As for post revisions, doesn’t WP Optimize help us to remove post revisions? I don’t want to turn the feature off (It has come in handy a few times).
Anyways, I appreciate the tips, Kumar 🙂 Thanks!
Yes, optimizer plugin does the work of removing the revisions and if you are using that feature, you don’t need to turn it off. I don’t use the feature because I do all the work in MS WORD and only go to website to post it. So, I don’t really need revisions and one less thing to worry about 🙂
And yes, Cloudflare and W3TC have come a long way. You may want to give them another shot!
Hey Kumar, You have so much information in this article my friend that I had to start taking notes! I did read some where that having to many plugins would slow down my site so I did go in and deactivated a few that I knew I really didn’t need. But I didn’t know that I had to delete them as well. I am on my way to do so now.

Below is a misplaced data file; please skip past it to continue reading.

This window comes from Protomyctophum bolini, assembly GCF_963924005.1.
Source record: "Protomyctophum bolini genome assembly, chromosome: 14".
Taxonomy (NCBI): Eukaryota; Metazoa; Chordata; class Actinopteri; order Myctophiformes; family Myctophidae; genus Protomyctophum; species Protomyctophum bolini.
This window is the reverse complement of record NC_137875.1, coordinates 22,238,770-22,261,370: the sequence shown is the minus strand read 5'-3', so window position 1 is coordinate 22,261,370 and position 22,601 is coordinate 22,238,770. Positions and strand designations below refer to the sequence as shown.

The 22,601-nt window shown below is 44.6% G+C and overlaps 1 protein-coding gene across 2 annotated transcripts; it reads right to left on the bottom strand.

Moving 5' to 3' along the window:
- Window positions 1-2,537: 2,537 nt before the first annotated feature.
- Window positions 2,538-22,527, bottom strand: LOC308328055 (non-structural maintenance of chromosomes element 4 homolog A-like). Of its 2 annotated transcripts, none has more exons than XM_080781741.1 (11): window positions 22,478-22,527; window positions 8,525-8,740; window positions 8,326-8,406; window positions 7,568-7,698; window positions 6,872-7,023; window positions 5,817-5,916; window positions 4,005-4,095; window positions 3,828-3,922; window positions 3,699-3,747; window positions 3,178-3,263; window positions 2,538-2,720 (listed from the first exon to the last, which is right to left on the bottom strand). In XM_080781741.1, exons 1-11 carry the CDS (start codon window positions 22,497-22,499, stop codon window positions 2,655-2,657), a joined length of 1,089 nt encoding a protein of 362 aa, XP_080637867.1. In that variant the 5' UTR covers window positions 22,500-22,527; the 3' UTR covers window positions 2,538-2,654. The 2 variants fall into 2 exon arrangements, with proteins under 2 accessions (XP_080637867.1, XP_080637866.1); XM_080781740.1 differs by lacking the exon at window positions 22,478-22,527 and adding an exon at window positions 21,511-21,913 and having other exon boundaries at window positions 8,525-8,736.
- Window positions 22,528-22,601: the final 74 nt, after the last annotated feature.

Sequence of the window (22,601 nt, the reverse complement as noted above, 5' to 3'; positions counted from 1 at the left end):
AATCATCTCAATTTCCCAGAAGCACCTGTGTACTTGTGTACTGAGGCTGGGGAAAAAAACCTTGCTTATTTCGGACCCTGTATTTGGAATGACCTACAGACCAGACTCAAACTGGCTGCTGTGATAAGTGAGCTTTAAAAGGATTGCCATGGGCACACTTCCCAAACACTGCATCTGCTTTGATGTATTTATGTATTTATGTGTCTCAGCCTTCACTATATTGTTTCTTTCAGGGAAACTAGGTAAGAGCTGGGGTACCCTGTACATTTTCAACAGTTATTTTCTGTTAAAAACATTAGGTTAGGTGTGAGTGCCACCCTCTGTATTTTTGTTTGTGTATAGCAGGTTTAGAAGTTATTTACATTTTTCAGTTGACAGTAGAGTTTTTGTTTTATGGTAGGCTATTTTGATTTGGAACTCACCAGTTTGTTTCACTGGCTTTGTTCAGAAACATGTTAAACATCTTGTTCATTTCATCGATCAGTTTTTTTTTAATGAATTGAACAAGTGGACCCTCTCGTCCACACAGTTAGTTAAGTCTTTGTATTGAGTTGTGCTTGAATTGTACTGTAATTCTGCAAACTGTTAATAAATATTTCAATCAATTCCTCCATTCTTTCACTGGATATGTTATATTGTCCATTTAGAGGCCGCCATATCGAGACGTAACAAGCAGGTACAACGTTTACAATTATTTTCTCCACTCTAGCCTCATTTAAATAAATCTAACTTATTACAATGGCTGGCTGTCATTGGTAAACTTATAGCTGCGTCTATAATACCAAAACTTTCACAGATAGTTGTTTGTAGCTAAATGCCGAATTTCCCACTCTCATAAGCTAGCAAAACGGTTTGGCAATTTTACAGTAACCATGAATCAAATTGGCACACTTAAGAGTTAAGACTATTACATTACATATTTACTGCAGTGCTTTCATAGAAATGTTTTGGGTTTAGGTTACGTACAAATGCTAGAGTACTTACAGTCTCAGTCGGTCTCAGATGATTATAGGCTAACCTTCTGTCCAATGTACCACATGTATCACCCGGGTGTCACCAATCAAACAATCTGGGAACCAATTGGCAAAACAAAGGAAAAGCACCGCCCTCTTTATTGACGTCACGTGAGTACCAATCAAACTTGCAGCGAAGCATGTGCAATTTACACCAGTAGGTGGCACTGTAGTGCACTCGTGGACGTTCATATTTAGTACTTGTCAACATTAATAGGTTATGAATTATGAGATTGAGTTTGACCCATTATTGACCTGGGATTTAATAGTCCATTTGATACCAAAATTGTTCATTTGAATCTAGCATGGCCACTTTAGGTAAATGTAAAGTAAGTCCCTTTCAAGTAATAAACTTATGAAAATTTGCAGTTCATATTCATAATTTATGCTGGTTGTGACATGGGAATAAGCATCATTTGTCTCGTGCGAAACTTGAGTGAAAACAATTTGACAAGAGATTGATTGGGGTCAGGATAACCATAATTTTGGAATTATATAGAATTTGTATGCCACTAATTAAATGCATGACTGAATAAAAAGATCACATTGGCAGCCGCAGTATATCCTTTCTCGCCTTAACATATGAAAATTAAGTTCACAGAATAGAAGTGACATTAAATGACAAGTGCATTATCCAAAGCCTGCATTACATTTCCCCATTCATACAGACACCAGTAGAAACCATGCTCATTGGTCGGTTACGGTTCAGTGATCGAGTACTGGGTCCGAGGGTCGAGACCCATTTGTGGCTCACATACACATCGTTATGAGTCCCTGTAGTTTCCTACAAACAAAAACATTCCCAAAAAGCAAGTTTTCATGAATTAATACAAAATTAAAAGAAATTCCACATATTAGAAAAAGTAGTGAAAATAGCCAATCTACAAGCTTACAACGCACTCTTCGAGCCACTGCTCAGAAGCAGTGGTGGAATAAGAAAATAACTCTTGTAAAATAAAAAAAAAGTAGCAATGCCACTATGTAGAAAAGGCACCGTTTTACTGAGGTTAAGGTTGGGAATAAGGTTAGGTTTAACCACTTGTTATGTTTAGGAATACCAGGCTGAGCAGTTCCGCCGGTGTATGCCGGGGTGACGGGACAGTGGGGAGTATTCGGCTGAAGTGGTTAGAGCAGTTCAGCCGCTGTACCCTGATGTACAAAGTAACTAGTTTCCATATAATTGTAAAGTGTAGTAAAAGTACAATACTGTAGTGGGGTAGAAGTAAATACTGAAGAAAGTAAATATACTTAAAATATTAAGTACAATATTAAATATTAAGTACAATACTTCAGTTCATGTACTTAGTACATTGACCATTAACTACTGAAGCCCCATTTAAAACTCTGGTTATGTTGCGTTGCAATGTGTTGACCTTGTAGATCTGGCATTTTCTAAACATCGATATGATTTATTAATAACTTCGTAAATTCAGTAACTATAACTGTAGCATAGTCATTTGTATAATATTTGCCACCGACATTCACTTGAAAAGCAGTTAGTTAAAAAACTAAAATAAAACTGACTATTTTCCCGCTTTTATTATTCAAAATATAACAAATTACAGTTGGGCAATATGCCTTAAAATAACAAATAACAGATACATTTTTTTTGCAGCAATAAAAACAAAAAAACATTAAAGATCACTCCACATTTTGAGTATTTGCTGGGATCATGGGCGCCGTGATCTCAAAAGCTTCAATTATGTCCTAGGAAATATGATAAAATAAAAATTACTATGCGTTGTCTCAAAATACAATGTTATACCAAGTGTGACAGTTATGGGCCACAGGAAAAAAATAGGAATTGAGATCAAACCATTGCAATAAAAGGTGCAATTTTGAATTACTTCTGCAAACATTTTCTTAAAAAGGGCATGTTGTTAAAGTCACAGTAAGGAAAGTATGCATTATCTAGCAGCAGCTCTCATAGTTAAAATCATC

I also have never heard of the site paint. net to resize images before I will also check this out.. Thanks for the great post. I am book marking this one.. Chery :))
I am so happy to know that you found some of this steps useful for you Chery.
If you have any additional questions, please let me know.
Good luck to you and hope these steps get you a much faster website 🙂
Well you’ve shared just a couple more things that I don’t think I’ve heard to do yet but since it’s not my area of expertise I’ll continue to hold off on that.
For the most part I do quite a bit and I’ve tested my load time and it seems to be quite good. I’m sure there are always areas of improvement but as they say, don’t fix what’s not broke.
So I do resize my images before I load them but instead of having a plugin smush them for me I use a site to compress them before I load them. A few people complain that’s one extra step they don’t want to make but to me that’s one extra plugin I don’t want to have.